And significant amount (~ 650 Square Feet total)
    of windows with S.H.G.C. < 0.5.
    Also, spray foam insulation in the attic and
    very light color metal roof would be great for
    "in the middle of the ocean."

    I do not believe R-40 Ceiling insulation addressing an overall, value engineered design. 5" of spray foam at
    ~R-19 with inherently reduced infiltration seems to be more appropriate for this house and Location.

    I am sure TPA-FL knows as do other FL professionals that A/C addresses building envelope characteristics, not just Manual J sizing, selection and installation. For example, Whole-house dehumidifier is a great recommendation.

    A 10-Ton system WILL CREATE Mold problems like
    one would only wish on the devil.

    Initial Thoughts:
    2.5 or 3_Ton (upstairs) and 3.5 or 4_ton (downstairs) TRANE XL16i WITH Seacoast Protection
    on condensing units would serve the residence well.

    IT'S ALL ABOUT HUMIDITY CONTROL
    with the LOW differential temperature.
    I live ~ 120 miles North of subject residence
    as the heron flies.

    Send drawings to
    racingdan11 at comcast.net
    for a specific, high quality, Value-engineered Design.

    [Edited by dan sw fl on 08-05-2005 at 06:17 AM]
    Designer Dan
    It's Not Rocket Science, But It is SCIENCE with "Some Art". ___ ___ K EEP I T S IMPLE & S INCERE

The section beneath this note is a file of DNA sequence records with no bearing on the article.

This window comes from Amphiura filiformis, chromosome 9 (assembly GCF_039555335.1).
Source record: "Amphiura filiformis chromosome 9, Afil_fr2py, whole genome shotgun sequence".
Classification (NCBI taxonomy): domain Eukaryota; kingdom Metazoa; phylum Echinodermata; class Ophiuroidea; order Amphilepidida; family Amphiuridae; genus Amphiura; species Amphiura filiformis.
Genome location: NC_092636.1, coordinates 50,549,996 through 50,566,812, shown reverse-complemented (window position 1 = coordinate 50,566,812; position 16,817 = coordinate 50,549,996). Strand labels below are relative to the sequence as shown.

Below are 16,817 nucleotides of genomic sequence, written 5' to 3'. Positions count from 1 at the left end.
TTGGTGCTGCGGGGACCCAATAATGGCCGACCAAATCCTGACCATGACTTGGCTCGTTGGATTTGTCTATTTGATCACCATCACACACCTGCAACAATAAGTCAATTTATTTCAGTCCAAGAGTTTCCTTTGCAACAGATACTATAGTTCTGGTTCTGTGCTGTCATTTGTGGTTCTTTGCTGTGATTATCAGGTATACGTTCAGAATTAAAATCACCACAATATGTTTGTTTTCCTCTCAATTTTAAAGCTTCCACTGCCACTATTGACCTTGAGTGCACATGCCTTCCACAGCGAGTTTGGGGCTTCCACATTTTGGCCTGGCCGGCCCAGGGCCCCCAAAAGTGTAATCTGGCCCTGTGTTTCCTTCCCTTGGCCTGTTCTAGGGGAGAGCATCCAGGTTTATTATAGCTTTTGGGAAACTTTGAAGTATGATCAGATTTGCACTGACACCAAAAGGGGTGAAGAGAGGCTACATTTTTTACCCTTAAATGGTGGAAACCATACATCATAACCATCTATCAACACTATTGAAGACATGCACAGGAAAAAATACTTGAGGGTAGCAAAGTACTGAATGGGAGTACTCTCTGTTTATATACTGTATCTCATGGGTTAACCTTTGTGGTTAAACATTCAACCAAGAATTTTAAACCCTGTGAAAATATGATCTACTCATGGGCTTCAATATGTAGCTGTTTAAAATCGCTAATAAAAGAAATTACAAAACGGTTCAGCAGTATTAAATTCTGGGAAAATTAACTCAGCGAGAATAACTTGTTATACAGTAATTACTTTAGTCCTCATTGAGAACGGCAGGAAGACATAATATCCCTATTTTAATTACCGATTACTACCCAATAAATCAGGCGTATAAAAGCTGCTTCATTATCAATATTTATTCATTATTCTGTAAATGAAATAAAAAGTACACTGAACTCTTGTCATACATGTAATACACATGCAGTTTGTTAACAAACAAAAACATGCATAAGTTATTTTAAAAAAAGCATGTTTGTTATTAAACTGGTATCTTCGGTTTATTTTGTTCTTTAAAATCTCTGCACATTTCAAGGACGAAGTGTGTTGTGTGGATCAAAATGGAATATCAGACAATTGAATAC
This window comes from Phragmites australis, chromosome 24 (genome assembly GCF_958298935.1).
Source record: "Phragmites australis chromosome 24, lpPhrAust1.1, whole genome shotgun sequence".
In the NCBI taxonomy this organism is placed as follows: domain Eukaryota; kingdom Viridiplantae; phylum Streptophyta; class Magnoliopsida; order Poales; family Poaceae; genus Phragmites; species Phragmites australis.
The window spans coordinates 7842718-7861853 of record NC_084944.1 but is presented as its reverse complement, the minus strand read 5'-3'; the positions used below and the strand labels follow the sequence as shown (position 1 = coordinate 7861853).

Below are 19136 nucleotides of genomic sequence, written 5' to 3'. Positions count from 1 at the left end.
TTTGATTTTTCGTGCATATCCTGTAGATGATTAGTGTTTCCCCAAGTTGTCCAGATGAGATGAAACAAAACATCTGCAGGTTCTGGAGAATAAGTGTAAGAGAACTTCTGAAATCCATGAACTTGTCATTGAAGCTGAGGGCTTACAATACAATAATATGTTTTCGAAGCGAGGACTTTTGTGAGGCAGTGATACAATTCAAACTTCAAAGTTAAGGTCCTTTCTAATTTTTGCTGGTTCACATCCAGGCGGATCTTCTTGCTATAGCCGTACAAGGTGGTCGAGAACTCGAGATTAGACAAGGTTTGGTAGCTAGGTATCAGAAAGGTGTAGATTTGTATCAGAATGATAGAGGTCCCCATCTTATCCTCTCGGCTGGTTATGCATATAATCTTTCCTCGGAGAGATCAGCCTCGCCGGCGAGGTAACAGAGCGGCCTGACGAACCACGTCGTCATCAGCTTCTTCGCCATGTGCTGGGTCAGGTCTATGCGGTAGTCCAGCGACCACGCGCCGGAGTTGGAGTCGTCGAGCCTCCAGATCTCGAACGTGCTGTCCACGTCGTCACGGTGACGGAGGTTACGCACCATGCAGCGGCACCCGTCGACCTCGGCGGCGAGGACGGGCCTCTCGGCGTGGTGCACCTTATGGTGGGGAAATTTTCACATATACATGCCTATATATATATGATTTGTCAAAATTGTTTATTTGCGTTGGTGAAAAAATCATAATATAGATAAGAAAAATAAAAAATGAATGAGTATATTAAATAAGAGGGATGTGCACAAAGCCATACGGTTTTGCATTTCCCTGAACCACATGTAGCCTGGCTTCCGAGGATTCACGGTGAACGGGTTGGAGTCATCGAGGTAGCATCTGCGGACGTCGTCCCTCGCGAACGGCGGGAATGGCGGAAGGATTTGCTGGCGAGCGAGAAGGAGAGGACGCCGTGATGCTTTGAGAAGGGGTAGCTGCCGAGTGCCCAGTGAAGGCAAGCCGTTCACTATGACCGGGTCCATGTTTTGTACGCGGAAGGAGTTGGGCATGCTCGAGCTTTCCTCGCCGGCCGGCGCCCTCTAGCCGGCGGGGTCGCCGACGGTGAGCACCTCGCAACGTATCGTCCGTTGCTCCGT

Define the Building Envelope and Perform a Detailed Load Calc: It's ALL About Windows and Make-up Air Requirements. Know Your Equipment Capabilities

  6. #6
    Join Date
    Apr 2002
    Posts
    11,808
    Originally posted by jchaters
    I was talking to a gentleman that is building a retire home 33 miles out of Key West. I am located in Toronto Canada and he was telling me that the temperature in Key West area never goes above 90 F. He is thinking that he should need the same size of A/C equipment in Key West as in Toronto. I told him that it was hard to believe and he should a heat gain done. He then mentioned that the reason he dropped by was that he has a quote from a local contractor to supply 10 tons of cooling. He thinks the contractor is off his rocker. I asked about a heat gain, and he said the contractor gave him drawings but no calcs. The home is new construction with R19 walls and r40 ceiling, 3200 square ft 2 storey with shaded glass. Ocean in back yard and across the street thus a constant breeze his wife mentioned. They also stated that they ddnt want A?C but were told that local code requires AC in a new home. I told him I would ask a few questions on this site. Any ideas on 10 tons being too much? Thanks Jim